Tails to wag with
13 May 2016
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Pets and Residents
Green Gables resident Steph Loader with some of her adopted Dalmatians
Those who know Nelson woman Steph Loader also know of her fondness for dogs, especially ones with spots. Even as a young child, dalmatians were her favourite. She worked as an animal behaviourist for many years and was often seen around town and at the beach with several spotted friends in tow. Loader, who is now 60, suffered a stroke several years ago and with the help of close friend Jo Brown, has now completed a book of stories about her four-legged friends.
Tails to Wag With tells the tales of her beloved dalmatians, Leicester, Patrick, Phoebe, Benny, Bess, Dilly, Podge and Salty to name but a few, as well as stories from those who adopted other dalmatians she rescued. "Some of them are just hilarious," Loader said of the stories in the book. "There's always tails to wag with." Family and friends gathered in the lounge of the Green Gables retirement village on Bridge St on Thursday for the book's launch. Many of those in the room had adopted dalmatians that had been rescued by Loader. "It's been totally successful and I have thoroughly enjoyed it," Loader said of the experience.
Brown said it had been great to put a copy of the book in Loader's hands after all the work that had gone into it. " Her face just beamed, she didn't want to let it go," she said. "It was just really nice to be able to make it happen for her."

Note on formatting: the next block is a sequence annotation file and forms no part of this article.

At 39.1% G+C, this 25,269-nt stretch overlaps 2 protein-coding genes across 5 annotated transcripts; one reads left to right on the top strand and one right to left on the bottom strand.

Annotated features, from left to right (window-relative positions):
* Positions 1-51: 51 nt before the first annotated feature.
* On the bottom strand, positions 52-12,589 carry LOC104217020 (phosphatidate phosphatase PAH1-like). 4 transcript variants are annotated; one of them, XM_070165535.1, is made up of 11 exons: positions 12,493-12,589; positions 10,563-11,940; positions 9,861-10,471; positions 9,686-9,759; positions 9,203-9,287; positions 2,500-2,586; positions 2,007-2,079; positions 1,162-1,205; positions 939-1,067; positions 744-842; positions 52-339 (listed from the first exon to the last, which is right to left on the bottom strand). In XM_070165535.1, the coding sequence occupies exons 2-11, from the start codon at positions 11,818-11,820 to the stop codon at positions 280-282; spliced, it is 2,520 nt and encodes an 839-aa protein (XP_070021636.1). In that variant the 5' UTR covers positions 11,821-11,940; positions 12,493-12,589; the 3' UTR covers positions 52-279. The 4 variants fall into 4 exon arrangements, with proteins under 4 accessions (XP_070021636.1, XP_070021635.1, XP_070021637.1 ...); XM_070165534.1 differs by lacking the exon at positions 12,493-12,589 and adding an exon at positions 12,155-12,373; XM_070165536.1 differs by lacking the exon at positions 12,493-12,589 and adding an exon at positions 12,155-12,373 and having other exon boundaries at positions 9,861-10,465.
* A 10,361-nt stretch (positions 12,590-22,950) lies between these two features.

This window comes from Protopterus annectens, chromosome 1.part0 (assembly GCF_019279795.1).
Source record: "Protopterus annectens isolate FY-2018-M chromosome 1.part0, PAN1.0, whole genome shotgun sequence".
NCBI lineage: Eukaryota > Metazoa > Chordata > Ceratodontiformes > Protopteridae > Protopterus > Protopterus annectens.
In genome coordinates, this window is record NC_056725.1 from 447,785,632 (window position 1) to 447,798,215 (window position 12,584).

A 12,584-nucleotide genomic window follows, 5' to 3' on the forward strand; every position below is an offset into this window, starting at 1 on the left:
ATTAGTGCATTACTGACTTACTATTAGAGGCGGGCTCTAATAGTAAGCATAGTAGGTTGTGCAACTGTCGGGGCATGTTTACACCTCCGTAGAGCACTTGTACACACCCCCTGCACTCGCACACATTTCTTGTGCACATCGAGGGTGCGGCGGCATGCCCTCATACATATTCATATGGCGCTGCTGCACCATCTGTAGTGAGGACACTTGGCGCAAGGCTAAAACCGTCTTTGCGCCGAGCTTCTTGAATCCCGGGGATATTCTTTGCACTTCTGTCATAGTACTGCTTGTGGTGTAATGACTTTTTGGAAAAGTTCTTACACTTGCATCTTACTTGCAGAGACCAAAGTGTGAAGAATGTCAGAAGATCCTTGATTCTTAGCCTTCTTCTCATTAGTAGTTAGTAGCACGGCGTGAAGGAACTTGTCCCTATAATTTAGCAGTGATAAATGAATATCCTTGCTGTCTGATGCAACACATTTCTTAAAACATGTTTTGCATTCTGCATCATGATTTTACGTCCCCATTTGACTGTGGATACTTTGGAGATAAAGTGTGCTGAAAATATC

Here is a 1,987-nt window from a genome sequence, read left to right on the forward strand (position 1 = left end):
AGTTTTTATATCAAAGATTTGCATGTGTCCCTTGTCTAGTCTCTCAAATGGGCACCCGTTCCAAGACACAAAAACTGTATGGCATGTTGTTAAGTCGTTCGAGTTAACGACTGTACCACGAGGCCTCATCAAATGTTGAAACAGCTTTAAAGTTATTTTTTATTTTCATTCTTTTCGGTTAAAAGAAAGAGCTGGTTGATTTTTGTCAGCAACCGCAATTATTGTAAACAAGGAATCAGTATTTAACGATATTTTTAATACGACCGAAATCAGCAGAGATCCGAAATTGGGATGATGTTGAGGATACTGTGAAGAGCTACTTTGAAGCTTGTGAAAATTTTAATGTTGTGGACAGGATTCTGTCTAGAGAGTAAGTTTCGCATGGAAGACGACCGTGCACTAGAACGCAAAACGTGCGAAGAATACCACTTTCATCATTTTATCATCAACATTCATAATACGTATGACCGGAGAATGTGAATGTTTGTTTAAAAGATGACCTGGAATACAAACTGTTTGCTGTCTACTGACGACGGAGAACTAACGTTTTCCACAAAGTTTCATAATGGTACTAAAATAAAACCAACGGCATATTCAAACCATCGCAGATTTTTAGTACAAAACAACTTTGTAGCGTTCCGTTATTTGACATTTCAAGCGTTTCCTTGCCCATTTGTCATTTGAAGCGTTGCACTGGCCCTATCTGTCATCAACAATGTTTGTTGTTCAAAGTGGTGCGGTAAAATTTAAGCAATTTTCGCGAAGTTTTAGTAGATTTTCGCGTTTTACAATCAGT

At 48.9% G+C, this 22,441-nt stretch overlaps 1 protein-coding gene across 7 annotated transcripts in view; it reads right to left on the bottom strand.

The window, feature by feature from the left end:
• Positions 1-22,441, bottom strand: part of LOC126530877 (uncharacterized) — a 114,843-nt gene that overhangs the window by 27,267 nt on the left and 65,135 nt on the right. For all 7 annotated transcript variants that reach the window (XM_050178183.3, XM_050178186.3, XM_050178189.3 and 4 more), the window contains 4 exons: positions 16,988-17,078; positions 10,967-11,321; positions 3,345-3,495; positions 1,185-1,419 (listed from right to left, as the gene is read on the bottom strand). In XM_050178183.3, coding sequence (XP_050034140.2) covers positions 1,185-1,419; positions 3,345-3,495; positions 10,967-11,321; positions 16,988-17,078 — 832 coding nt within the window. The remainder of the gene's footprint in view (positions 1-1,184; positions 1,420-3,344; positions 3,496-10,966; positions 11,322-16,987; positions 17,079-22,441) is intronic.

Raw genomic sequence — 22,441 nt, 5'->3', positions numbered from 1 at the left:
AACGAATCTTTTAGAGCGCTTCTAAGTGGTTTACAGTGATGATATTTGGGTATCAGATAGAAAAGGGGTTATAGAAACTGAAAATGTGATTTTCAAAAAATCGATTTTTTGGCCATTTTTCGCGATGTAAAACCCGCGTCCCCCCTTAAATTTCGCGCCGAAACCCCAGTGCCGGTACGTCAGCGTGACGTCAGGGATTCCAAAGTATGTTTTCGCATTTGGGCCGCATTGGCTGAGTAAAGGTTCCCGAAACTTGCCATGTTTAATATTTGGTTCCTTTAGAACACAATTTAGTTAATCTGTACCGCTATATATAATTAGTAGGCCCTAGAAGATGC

Loader said she had been in love with dalmatians since she was a child and it wasn't until later in life that she adopted her first dalmatian, Patrick. "The trouble is, as much as they make you love them, they also drive you mad sometimes with their infuriating behaviour," she wrote. Loader's sister Penny Nelson said the book wouldn't have been possible without the help of Brown, who sat with her weekly, taking down the stories. "It's been a long time coming, Steph has wanted to do this for a long, long time," Nelson said.
Thanks to the generous donations from those who knew Loader, Brown was able to get 170 copies of the book printed. All donations from the book would go to the Assistance Dogs New Zealand Trust, who provide trained dogs to people with disabilities, stroke survivors and those with epilepsy or diabetes.
Copies of Tails to Wag With are available for a donation at Halifax Vets on Bridge St.
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